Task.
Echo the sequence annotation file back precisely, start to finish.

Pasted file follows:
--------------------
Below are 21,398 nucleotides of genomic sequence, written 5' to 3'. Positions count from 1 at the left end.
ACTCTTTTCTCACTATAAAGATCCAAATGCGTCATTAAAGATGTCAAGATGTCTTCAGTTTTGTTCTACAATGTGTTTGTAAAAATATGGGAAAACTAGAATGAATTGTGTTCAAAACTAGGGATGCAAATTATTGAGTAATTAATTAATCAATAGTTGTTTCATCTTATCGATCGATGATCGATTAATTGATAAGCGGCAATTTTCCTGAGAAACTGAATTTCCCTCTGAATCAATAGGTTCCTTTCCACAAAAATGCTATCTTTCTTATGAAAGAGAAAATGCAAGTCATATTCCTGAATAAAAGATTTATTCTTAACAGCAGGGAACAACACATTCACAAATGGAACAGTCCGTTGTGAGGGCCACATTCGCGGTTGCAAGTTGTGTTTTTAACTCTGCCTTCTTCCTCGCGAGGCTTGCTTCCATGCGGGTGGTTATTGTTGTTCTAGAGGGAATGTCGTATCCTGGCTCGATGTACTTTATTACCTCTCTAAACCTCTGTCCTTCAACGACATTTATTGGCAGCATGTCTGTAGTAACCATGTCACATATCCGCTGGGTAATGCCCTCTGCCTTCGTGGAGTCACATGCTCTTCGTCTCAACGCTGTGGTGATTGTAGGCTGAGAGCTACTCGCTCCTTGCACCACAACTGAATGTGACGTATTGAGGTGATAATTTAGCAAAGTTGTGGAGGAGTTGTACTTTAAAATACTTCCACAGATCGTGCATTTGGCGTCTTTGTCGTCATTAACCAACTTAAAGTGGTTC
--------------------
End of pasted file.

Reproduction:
Below are 21,398 nucleotides of genomic sequence, written 5' to 3'. Positions count from 1 at the left end.
ACTCTTTTCTCACTATAAAGATCCAAATGCGTCATTAAAGATGTCAAGATGTCTTCAGTTTTGTTCTACAATGTGTTTGTAAAAATATGGGAAAACTAGAATGAATTGTGTTCAAAACTAGGGATGCAAATTATTGAGTAATTAATTAATCAATAGTTGTTTCATCTTATCGATCGATGATCGATTAATTGATAAGCGGCAATTTTCCTGAGAAACTGAATTTCCCTCTGAATCAATAGGTTCCTTTCCACAAAAATGCTATCTTTCTTATGAAAGAGAAAATGCAAGTCATATTCCTGAATAAAAGATTTATTCTTAACAGCAGGGAACAACACATTCACAAATGGAACAGTCCGTTGTGAGGGCCACATTCGCGGTTGCAAGTTGTGTTTTTAACTCTGCCTTCTTCCTCGCGAGGCTTGCTTCCATGCGGGTGGTTATTGTTGTTCTAGAGGGAATGTCGTATCCTGGCTCGATGTACTTTATTACCTCTCTAAACCTCTGTCCTTCAACGACATTTATTGGCAGCATGTCTGTAGTAACCATGTCACATATCCGCTGGGTAATGCCCTCTGCCTTCGTGGAGTCACATGCTCTTCGTCTCAACGCTGTGGTGATTGTAGGCTGAGAGCTACTCGCTCCTTGCACCACAACTGAATGTGACGTATTGAGGTGATAATTTAGCAAAGTTGTGGAGGAGTTGTACTTTAAAATACTTCCACAGATCGTGCATTTGGCGTCTTTGTCGTCATTAACCAACTTAAAGTGGTTC